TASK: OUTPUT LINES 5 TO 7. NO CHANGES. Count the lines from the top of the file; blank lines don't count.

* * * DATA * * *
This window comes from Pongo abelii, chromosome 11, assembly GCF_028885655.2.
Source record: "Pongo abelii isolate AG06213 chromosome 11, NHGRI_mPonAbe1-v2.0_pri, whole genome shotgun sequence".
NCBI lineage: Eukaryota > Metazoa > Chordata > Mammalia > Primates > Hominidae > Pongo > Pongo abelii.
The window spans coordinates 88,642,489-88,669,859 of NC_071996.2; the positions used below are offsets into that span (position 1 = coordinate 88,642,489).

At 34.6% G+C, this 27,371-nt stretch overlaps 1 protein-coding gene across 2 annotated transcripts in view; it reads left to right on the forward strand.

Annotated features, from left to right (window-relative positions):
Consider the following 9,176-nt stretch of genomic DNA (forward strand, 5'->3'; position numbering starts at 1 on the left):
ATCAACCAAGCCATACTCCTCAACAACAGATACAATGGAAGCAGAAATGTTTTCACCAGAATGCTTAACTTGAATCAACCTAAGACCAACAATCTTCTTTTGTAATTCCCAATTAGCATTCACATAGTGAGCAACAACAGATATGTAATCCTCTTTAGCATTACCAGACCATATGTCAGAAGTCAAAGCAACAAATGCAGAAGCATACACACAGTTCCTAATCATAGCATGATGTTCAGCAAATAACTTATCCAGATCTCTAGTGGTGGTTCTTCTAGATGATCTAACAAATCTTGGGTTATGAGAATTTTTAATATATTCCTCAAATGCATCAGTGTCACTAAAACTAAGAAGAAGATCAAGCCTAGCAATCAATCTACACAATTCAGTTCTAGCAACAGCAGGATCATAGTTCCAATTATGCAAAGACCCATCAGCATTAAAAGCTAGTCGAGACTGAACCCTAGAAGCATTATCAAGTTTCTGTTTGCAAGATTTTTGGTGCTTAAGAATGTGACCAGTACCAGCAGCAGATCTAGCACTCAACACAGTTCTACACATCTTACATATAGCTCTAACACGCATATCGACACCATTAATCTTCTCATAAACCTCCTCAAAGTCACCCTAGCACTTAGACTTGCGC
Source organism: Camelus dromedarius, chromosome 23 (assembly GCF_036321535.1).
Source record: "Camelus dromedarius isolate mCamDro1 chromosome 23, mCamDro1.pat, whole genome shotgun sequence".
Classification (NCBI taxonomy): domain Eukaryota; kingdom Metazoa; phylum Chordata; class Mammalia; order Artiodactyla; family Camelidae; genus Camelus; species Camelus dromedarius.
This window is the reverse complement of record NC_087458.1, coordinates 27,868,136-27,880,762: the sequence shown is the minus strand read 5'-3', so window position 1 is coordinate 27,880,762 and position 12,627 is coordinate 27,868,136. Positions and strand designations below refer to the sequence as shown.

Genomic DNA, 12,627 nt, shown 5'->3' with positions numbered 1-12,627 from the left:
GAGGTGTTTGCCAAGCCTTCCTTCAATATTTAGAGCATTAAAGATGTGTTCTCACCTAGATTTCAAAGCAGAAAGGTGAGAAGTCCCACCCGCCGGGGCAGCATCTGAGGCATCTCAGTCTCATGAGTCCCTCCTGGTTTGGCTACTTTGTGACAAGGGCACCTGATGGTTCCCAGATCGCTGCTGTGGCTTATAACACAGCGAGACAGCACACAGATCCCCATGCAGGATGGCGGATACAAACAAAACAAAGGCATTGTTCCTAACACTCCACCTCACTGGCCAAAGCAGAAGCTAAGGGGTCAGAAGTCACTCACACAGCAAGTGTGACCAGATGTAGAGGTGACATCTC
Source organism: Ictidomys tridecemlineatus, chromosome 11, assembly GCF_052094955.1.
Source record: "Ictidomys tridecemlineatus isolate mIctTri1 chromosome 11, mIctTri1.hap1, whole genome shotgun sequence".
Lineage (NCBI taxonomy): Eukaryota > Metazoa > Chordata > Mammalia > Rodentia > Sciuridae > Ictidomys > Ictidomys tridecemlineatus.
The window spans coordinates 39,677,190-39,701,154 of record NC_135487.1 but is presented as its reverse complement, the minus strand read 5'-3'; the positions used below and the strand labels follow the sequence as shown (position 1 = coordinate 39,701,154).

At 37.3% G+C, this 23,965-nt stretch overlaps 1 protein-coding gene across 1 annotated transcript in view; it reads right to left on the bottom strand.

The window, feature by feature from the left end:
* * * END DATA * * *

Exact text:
At 34.6% G+C, this 27,371-nt stretch overlaps 1 protein-coding gene across 2 annotated transcripts in view; it reads left to right on the forward strand.

Annotated features, from left to right (window-relative positions):
Consider the following 9,176-nt stretch of genomic DNA (forward strand, 5'->3'; position numbering starts at 1 on the left):